Arg. 4. Your entituling your selvs to a conusance in the conditions of our Peace, and consequently in the matter of our Lawes (when they relate to an agreement, as I confesse the four Bils do which were sent) is grounded upon a very great mis­take of the eighth article in the treaty, the words whereof are indeed very rightly incited by you, and the article it self so rationall, so ordinary, so necessary in all warres joined in by two States, that I do almost wonder as much what need there was to have inserted it, as I do how it is possible for you to mistake it. It stands briefly thus. One of you (for the purpose) & I (pardon if you please the familiarity of the instance) have solemnly enga­ged our selves each to other for our mutuall aid a­gainst a third person, because we conceived him too strong for either of us single, or because one of us doubted he might have drawn the other of us to his party, if not pre-engaged against him, but which soever of us was first in the quarrell, or what ever was the reason of the others coming in, we are engaged, & though there were nowritings drawn betwixt us, no terms expressed, were not I the [Page 14]veriest Schelm that ever looked man in the face if I should shake hands with the common adversa­ry and leave you fighting? against such a piece of basenes (supposing it belike to be in nature) this Ar­ticle provides, and saies that since these two King­doms were content to joyn in a war which without Gods great mercy might have proved fatall to them both, neither of them shall be suffered to make its peace apart; so as if the Parlianent of Scotland upon consideration of reasons occurring to themselves should offer to readmit the King in­to that Kingdom (I say not with honour, free­dome, and safety but) in peace, the Parliament of England might step in and forbid the banes, tel­ling them we are not satisfyed that an agreement should yet be made, similiter, if this Parliament would come to any Peace with him by Bills or Propositions, or by what other name soever they call their plaisters, you may (being so authorized) in name of that Kingdome or the Parliament, thereof intervene, and oppose, telling us that you who are our fellow-Chirurgions, meerly in launcing of the sore, are not satisfied in the time for the healing of it up. But for you to read a lecture to us upon our medicaments and their in­gredients, to take measure of our wounds, and to prefer your measure before that of our own ta­king was never dreamt on by the Framers of this article.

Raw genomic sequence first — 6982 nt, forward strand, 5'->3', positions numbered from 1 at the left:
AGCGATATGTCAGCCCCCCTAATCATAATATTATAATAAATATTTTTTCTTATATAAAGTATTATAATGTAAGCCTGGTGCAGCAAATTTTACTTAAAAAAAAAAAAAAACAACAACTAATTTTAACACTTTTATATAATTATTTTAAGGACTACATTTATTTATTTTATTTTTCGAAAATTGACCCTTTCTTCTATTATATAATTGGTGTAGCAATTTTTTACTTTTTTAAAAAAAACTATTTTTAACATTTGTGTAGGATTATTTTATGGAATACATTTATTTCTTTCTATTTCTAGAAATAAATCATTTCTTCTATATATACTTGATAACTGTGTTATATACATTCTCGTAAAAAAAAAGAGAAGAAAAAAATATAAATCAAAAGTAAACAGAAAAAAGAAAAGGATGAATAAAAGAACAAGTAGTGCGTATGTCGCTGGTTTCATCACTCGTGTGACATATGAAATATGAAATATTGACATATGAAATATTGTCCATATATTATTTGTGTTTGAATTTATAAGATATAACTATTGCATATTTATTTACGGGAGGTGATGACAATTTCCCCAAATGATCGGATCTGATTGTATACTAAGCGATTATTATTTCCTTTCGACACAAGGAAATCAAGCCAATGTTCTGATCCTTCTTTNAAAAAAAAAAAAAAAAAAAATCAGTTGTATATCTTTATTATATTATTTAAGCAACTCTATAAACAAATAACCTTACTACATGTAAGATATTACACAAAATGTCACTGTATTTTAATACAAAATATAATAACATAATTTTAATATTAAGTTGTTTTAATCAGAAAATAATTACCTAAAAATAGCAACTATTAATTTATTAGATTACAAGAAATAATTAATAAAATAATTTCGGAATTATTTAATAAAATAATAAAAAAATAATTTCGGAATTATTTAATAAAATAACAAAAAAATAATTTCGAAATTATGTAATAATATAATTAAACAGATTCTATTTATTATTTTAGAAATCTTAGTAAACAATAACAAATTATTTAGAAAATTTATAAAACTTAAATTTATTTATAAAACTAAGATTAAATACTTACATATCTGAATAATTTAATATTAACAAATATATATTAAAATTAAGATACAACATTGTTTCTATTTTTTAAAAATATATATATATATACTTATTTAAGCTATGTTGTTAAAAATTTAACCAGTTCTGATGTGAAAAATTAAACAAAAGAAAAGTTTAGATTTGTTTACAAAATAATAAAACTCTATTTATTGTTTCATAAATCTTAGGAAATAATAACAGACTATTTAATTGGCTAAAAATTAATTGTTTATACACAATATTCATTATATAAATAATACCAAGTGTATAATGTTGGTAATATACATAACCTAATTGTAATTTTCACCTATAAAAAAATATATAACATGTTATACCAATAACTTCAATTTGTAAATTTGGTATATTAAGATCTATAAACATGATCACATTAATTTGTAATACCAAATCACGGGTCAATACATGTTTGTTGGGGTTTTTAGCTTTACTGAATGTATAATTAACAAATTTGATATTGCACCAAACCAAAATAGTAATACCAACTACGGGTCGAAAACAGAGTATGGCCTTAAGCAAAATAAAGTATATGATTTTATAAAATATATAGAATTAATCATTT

Here it may perhaps be demanded though not by you, whether (according to my sence of the treaty, tying up both Kingdoms to a consent in the [Page 15] Fiat, not in the Qualis fuerit of Peace) if one should be obstinately bent to hang off, the other be necessitated to welter everlastingly in blood for want of such a concurrence. I answer, yes, for these reasons.

First, a wise man will fore see inconveniences, before he make his bargaine, and an honest man will stand to his bargaine notwithstanding all in­conveniences.

Secondly, there will be no great encourage­ment for any obstinacy of that kinde when it shall be remembred that the party obstructing the peace must continue to joyne in the warre, and is ly­able to all the consequences thereof.